There are tests that can be taken by people who think they might have this condition. They are assessment tests, questionnaires and specially created scales used to determine the extent of the condition or the severity of it. The condition of Alexithymia happens in about 10 percent of the population. It is more like 17 percent prevalent among males and less among females, so it is averaged to about 10 percent.

How To Tell If Someone Exhibits Traits of Alexithymia

There are several characteristics that are found commonly among people affected by Alexithymia. These include:

- Having a hard time knowing when others are feeling and experiencing emotions and having a lack of empathy and sympathy for others

- Dysfunction in becoming socially attached to others ~ it is harder to form real or lasting friendships

- Very little reaction when something happens that would normally spark emotional reactions in other people

The condition of Alexithymia is sometimes also called emotional bankruptcy or emotional color-blindness. Sometimes people with the condition are called cold hearted or calloused, when in reality they cannot help the way the act and feel. Some people are born with Alexithymia and others seem to acquire the condition later in life from trauma or injuries.

Ways That Alexithymia Can Occur And Its Negative Effects

There are several ways that Alexithymia can occur in people. One way is genetic, being born with the condition that sometimes can run in families. Another way is through severe trauma experienced in childhood or later in life, like in the situation of a war veteran who comes back from service experiencing episodes of Post Traumatic Stress Disorder.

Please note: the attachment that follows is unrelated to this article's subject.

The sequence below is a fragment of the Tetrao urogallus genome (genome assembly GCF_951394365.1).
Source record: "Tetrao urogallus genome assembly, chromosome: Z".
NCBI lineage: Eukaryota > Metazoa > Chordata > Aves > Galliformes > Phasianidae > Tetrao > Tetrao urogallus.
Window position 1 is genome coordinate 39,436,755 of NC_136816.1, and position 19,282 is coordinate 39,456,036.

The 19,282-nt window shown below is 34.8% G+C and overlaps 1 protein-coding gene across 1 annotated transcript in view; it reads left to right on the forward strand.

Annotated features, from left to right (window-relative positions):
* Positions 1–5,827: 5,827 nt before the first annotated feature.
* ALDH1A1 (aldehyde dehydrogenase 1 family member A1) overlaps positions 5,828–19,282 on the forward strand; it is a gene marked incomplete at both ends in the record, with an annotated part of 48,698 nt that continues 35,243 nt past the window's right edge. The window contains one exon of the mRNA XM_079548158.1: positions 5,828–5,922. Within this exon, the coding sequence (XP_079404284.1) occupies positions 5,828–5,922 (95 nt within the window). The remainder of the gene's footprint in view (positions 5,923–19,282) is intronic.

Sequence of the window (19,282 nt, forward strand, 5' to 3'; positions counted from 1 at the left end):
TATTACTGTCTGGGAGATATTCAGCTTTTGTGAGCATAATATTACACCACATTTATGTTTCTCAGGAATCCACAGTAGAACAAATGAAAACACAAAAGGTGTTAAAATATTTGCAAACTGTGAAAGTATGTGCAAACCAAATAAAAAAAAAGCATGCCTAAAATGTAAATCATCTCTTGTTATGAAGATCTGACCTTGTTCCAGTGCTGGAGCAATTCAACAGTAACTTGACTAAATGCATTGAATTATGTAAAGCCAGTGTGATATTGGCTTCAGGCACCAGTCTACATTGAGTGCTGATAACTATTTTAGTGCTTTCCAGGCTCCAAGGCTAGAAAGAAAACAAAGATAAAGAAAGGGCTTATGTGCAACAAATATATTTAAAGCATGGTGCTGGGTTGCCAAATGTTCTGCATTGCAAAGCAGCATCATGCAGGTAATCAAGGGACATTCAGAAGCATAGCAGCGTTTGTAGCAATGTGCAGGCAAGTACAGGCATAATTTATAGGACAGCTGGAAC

Another way Alexithymia can happen is in the case of severe injury, especially a head injury that affects the right hemisphere of the brain. When a traumatic brain injury happens, those who experience the injury are six times more likely to develop Alexithymia as a result.

The negative effects of Alexithymia on the sufferer's life include things like poorer quality of personal relationships and an isolated feeling. It takes a special kind of person to be understanding when they live with a person who has this condition.

Another negative effect is that the person with Alexithymia often has poorer mental health and sometimes develops mental health related issues, along with having a real impairment when it comes to being able to be sympathetic and/or empathetic with others.

A lesser known effect of Alexithymia is an inability to be imaginative or creative. Often, those experiencing Alexithymia have no dreams or very few dreams. What dreams they do have tend to be straightforward and factual. There is no ability to fantasize, either. As a writer, I think this would be the most devastating effect.